No More Goal Weight

As for that weight loss competition? Deters technically lost: She came in second place. “But in my world, I won,” Deters says. “The fact that I’ve kept it off and lost even more, I think I’m the winner.”

Even better, her RA management has improved dramatically. In six months, her Vectra score, a multi-biomarker blood test, dropped by half.

And according to Deters’ own personal inflammation test — “Does my wedding ring fit?” — she’s passing with flying colors. She hasn’t had to take ibuprofen to help it fit in more than five months.

“It’s really fun to go see my doctor because she’s so happy for me,” says Deters. “Every blood test I’ve had since I started the weight loss journey has indicated that my RA is in remission. I haven’t had to be on prednisone since I started [my journey].”

Deters currently weighs 201 pounds. She’s still trying to lose weight — “every pound I get off also helps my joints” — but she doesn’t have an end number in mind.

“There’s more to life than just the number on the scale,” she says. “It’s easy to become frustrated with trying to reach a goal weight. I used to obsess about the number. Now I focus on how great my quality of life is and wonder why I ever let a number have so much power over me.”

Deters doesn’t need to take afternoon naps anymore. When the weekends roll around, she no longer has to beg off plans with her husband and children because she’s too tired.

‘Do What Doesn’t Hurt’

Deters’ weight loss journey hasn’t been without its share of ups and downs. Last fall, she started feeling pain and swelling in her hands again, and started to worry her RA was flaring again. It was scary and frustrating.

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The picture on the left was Nov 17. I wanted forward progress SO bad, I ignored (or pushed through) pain until the doctors (yes plural) emphasized to me to “stop being so obsessed with losing weight and start enjoying life.” For three months I was not allowed to do upper body weight lifting. The blood test results said the RA inflammation was still low, so most likely this was overuse/and wrist tendinitis. •I was given an inflammation med (Meloxicam) to start in Nov and I was told it could cause weight gain. BUT I concentrated on enjoying life and through it all I could still swim (which I love and falls into the enjoying life category.). This is my Transformation Tuesday—learning to enjoy life, embrace the journey, take care of my body, and not obsess about a number. (My trainer knows the number and adjusts my plan accordingly.). Don’t forget to ENJOY LIFE! #pattysfitnessjourney, #reclaimingpatty, #reclaimingmylife, #transformationtuesday, #rheumatoidarthritiswarrior, #hashimotoswarrior, #wlstories, #wlstories8, #enjoylife, #embraceyourbody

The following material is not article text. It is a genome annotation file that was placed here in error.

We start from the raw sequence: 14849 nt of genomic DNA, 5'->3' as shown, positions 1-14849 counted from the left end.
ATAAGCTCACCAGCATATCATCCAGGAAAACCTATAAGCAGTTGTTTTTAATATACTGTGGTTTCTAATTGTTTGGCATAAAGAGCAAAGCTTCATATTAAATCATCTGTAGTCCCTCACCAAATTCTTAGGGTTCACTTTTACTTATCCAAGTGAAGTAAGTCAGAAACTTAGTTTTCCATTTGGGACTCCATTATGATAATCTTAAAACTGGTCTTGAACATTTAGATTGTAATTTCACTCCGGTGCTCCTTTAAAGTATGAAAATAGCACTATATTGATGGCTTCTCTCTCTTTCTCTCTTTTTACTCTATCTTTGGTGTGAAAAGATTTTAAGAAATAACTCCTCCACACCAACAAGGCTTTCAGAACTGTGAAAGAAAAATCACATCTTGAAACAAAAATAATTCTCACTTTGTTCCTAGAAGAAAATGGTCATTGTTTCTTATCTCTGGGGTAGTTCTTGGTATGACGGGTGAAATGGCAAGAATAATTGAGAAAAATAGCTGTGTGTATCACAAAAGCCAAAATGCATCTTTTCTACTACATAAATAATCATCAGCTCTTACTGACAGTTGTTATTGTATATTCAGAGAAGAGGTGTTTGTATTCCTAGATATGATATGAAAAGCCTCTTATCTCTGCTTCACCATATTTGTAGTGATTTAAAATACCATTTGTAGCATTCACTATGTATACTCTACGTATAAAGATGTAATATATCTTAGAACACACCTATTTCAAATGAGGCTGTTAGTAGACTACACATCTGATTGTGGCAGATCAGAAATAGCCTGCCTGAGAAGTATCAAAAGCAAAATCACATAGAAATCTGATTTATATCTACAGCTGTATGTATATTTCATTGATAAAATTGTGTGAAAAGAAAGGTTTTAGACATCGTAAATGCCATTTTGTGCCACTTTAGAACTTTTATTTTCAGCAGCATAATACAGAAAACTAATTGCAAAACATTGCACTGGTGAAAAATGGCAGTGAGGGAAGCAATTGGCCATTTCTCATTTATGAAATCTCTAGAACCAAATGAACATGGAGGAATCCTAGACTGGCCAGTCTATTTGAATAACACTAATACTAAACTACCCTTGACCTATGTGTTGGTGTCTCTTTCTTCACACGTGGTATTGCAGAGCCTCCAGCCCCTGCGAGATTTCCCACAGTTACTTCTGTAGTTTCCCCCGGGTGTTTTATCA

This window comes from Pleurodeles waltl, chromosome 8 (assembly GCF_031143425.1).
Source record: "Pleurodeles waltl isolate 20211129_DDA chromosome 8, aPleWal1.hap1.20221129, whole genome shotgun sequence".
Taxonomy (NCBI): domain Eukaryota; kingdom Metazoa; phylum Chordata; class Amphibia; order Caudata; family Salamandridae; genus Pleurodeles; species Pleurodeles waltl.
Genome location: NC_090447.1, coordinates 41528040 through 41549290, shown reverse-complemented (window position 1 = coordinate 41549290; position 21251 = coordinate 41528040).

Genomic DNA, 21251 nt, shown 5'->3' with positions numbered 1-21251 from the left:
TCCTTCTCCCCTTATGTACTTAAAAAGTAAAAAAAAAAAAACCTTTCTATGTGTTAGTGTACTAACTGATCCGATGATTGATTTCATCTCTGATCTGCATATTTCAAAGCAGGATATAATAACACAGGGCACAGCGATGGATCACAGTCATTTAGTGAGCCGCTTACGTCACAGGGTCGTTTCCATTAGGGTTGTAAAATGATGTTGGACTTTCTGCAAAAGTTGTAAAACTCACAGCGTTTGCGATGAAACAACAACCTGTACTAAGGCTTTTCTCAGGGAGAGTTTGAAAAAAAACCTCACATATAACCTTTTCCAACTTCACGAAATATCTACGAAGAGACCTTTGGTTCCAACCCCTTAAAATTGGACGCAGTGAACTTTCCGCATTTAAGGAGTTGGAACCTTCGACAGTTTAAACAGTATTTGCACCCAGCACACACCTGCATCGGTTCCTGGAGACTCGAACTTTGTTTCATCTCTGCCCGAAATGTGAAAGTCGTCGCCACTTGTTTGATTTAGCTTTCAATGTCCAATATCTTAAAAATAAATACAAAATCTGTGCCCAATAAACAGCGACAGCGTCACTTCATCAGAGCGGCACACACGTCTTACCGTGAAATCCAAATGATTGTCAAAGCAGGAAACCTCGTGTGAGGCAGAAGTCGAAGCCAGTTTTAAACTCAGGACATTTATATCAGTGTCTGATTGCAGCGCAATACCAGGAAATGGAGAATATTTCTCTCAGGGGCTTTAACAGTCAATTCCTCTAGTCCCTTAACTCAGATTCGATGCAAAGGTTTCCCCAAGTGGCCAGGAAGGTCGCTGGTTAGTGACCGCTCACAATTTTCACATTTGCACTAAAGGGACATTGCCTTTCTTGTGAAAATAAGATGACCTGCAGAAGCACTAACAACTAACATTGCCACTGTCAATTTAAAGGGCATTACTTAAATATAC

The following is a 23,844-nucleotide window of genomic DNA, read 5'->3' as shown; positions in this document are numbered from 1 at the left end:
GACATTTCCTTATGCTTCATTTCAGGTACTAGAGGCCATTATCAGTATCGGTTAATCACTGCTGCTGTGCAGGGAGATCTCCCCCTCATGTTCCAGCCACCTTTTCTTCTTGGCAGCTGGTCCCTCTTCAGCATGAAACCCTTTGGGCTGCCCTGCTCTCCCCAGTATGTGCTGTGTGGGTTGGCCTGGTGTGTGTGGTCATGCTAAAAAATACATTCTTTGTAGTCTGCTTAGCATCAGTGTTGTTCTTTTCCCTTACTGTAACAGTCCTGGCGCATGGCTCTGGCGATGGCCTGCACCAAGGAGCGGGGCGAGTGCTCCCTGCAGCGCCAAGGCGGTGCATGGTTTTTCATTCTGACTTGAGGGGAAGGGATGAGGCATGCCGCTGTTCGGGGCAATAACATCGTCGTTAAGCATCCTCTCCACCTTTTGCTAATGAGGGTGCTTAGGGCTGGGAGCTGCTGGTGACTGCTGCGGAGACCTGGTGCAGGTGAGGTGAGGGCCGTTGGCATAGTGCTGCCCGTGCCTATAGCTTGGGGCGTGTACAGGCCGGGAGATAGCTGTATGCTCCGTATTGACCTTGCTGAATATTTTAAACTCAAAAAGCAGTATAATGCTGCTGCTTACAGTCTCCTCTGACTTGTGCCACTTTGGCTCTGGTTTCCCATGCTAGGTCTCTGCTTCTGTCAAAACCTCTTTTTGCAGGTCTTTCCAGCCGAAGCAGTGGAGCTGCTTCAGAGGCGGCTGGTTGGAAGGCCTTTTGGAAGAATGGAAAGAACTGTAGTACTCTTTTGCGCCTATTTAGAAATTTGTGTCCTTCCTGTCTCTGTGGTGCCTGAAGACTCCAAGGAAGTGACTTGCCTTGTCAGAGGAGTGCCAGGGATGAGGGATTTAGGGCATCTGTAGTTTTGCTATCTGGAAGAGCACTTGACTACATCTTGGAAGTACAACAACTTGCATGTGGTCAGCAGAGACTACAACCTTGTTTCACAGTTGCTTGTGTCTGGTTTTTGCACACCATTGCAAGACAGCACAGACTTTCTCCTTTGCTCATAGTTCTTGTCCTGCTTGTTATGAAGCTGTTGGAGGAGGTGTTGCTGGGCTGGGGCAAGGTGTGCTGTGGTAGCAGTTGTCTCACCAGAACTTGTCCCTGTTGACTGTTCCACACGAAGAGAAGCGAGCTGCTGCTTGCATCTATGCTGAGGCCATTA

A post shared by Reclaiming My Life (@pattysfitnessjourney) on

“I would cry because I didn’t understand why it was happening when I was doing everything right,” Deters says.

After bloodwork and X-rays, it turned out that Deters’ RA was still, in fact, in remission. Instead, she had a bad case of tendinitis from overexerting herself. “The doctor said I was just pushing too hard, and when I stopped pushing so hard it went away,” Deters says.

She had to scale back on her workouts, limiting weight training to just two days a week. Her go-to exercise for when she’s not feeling well: swimming, which she did competitively in college.

“There are times especially when you don’t feel well, when everything is hurting again,” says Deters. “For me, I focused on what doesn’t hurt, and swimming didn’t hurt. So instead of just stopping and laying down on my couch, I said ‘do what doesn’t hurt and keep moving.’”

Over time, the tendinitis improved. Today, Deters feels back on track with her weight loss, aiming to continue to slim down while allowing herself to enjoy life and not overdo it too much at the gym.

“People lose weight and gain it back and lose weight and gain it back, so a question I get a lot is ‘How do you stay with it?’” Deter says. “Knowing how I felt when I was originally diagnosed, I don’t ever want to feel that way again, so it’s very easy for me to stick with it.”

Follow Patty on Instagram @pattysfitnessjourney.